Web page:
Sunday August 4th… Dear Diary. The main purpose of this ongoing blog will be to track United States extreme or record temperatures related to climate change. Any reports I see of ETs will be listed below the main topic of the day. I’ll refer to extreme or record temperatures as ETs (not extraterrestrials).😉
Link Between Climate Stress And Some Mass Shootings
Obviously I’m writing this post or essay in response to the awful mass shootings that occurred yesterday in El Paso. You may think that the title of this post is a real stretch, but not really after reading the following logical lines.
As I’ve stated numerous times horrible incidents happen after a series of bad dominoes fall. Each domino or factor usually has to be in place in order for a final set outcome to occur. The dominoes falling in this case were Central American drought leading to the need for increased migration to the U.S., which inflamed to a certain degree racial tensions. Inflamed racial tensions caused one hateful young man to snap then act. The manifesto left by the suspect in El Paso was an end result of a twisted mind spewing venom against vulnerable Latin Americans, some which he knew were trying to or already had moved north of the U.S. border.
It’s very hard to judge just exactly how much that A) climate change has had an effect in moving X number of immigrants towards the U.S. or B) how much racial tension stoked by fear from the U.S. political right has been caused by increased Latin American numbers. Here we see, though, the beginnings of what has become the Central American drought caused by another climate domino, the last great El Nino, which some climate experts have said has spurred mass migrations:
Long term drought is no stranger to Central America and the southwestern U.S. It probably is the one of the main domino factors that led to the fall of several burgeoning Indian civilizations. Take the case of the Anasazi:
Climate models do forecast increased drought and stress on water sources throughout the southwestern part of the North American continent. Can we blame the current Central American drought totally on climate change? No, but I’m sure that the roulette wheel of weather is stopping more on the drought slot in a warming world.
I do see a disturbing worldwide trend. If people become desperate enough to migrate from their home to another land, racial or societal friction is bound to occur. One case in point is the Irish after the potato famine in the 1800s. Despite no real racial differences Irish immigrants were deemed by most Americans of European heritage to be part of lower social classes through the early part of the 20th century. In the case of late 20th and early 21st century Mexican and Central American immigrants, a sense of being superior by some white northern Europeans has left many Latin Americans on the lower end of the class totem pole or economic ladder. Many whites are now feeling more threatened by an increasing influx of Latin Americans, but just a scant few are spurred by fear towards acts of violence. That scant few may only increase as migrant numbers swell, though. It only takes one deranged person to pick up an automatic weapon, causing considerable, awful carnage.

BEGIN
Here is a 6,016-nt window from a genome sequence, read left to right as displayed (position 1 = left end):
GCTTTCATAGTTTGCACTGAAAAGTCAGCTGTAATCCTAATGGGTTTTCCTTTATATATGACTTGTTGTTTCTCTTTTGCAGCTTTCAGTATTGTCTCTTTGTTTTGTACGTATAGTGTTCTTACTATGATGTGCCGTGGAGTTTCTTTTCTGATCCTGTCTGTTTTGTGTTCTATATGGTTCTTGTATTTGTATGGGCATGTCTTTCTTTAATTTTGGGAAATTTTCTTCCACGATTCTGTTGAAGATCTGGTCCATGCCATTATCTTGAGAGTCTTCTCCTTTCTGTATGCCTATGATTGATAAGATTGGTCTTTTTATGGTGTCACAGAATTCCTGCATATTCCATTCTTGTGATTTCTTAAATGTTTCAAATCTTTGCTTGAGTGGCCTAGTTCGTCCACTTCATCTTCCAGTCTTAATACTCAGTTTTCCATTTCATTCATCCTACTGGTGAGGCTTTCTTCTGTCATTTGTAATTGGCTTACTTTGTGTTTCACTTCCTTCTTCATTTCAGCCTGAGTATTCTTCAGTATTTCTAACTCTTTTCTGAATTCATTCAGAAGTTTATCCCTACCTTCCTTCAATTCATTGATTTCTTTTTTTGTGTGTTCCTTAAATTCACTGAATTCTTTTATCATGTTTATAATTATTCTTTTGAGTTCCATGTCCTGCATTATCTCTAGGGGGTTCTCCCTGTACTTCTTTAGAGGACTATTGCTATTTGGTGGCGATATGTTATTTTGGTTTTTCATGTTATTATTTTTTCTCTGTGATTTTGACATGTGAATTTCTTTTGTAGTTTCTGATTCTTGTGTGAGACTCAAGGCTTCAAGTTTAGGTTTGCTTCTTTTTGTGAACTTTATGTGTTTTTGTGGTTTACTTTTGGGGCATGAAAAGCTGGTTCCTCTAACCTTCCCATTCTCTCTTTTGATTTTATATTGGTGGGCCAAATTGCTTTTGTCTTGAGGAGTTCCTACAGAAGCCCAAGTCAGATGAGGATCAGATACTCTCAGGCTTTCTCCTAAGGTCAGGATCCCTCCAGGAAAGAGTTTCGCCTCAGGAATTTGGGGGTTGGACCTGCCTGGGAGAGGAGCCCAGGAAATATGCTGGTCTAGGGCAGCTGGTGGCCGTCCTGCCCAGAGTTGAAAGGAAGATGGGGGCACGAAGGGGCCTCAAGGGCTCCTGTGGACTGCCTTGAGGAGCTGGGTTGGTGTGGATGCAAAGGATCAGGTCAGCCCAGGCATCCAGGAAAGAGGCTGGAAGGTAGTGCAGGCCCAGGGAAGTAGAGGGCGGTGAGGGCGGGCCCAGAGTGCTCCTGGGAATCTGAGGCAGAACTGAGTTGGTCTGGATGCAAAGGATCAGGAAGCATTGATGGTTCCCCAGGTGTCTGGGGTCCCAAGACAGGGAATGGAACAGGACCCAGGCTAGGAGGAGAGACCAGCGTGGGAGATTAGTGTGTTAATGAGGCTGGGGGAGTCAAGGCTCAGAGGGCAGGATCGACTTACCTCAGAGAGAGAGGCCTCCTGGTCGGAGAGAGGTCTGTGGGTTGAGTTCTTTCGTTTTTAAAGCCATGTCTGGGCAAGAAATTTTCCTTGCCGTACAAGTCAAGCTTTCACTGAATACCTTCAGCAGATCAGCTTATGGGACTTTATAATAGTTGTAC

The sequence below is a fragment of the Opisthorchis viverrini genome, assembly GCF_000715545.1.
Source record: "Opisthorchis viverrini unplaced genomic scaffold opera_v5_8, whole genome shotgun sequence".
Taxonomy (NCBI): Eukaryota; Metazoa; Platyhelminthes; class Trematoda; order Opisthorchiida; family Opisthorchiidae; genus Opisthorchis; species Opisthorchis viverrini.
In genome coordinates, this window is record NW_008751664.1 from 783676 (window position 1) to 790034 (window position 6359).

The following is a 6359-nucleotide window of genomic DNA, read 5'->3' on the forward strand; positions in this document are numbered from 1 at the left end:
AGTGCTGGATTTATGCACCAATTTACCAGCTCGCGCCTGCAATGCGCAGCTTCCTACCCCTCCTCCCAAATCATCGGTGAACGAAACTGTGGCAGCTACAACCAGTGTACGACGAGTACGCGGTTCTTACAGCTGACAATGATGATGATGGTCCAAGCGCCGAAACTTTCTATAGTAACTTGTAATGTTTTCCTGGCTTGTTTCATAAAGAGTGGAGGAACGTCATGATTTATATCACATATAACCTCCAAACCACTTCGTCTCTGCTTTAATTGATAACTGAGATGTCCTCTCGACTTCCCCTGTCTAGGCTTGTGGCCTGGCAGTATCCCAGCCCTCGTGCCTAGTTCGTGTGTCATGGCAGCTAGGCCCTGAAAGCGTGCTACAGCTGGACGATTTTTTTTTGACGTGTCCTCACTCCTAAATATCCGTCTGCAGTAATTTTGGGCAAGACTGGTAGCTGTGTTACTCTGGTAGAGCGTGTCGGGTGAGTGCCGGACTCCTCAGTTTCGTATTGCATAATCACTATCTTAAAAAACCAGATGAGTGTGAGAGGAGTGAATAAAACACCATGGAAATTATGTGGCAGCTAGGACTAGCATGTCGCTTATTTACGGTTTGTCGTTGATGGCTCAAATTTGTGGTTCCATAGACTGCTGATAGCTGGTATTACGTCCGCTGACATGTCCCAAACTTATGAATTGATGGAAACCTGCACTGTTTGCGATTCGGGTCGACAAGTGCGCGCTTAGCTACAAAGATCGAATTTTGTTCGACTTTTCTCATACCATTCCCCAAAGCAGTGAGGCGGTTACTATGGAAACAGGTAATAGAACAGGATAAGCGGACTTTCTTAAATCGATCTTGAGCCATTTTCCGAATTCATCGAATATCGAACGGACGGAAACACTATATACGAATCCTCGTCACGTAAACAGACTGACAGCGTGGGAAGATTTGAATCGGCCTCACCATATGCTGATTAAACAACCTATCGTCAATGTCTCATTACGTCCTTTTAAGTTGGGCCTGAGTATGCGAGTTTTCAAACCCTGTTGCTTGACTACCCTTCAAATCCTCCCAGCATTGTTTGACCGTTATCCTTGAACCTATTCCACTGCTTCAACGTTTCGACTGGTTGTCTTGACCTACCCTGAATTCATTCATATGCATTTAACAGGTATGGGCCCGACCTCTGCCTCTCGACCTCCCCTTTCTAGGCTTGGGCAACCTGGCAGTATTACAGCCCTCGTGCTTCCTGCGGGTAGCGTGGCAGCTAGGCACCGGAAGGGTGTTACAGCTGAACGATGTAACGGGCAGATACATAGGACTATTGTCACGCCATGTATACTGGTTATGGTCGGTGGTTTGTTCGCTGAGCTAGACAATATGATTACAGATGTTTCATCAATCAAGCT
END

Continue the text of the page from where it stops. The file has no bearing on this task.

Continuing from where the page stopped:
Don’t forget too, desperate hungry people are more apt to grasp the tool of crime to survive. Some immigrants will take up arms. This tendency stokes more fear among those whites who feel that they have a lot to lose in a rapidly changing society.
Can the climate crisis lead to more hate? I think so as dominant cultures are forced to mingle with immigrants escaping both drought and flood, whether they be coming to the U.S. from south of the border or from the Middle East into Europe due to African and Asian heat and drought. Let’s call this “climate stress” on society. Walls won’t fix this problem and, as we have seen this weekend, political fear used to bring about their raising can be a motive for more hateful, destructive violence.
Let’s all work to at least pull one domino “sideways” so that there will be less chance for more mass murder committed upon less fortunate Central Americans. By stopping emissions there will be less social climate stress which will, I hope, limit mass carnage by any radical elements among us. To be fair, we don’t have two Earths, one with a cooler more stable climate and another more volatile and hotter, to statistically judge how many lives could be saved by significantly lowering emissions. Logic would dictate, though, that a cooler Earth would be a safer Earth for us all.
Here is more climate and weather news from Sunday:
(As usual, this will be a fluid post in which more information gets added during the day as it crosses my radar, crediting all who have put it on-line. Items will be archived on this site for posterity. In most instances click on the pictures of each tweet to see each article.)
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Guy Walton- “The Climate Guy”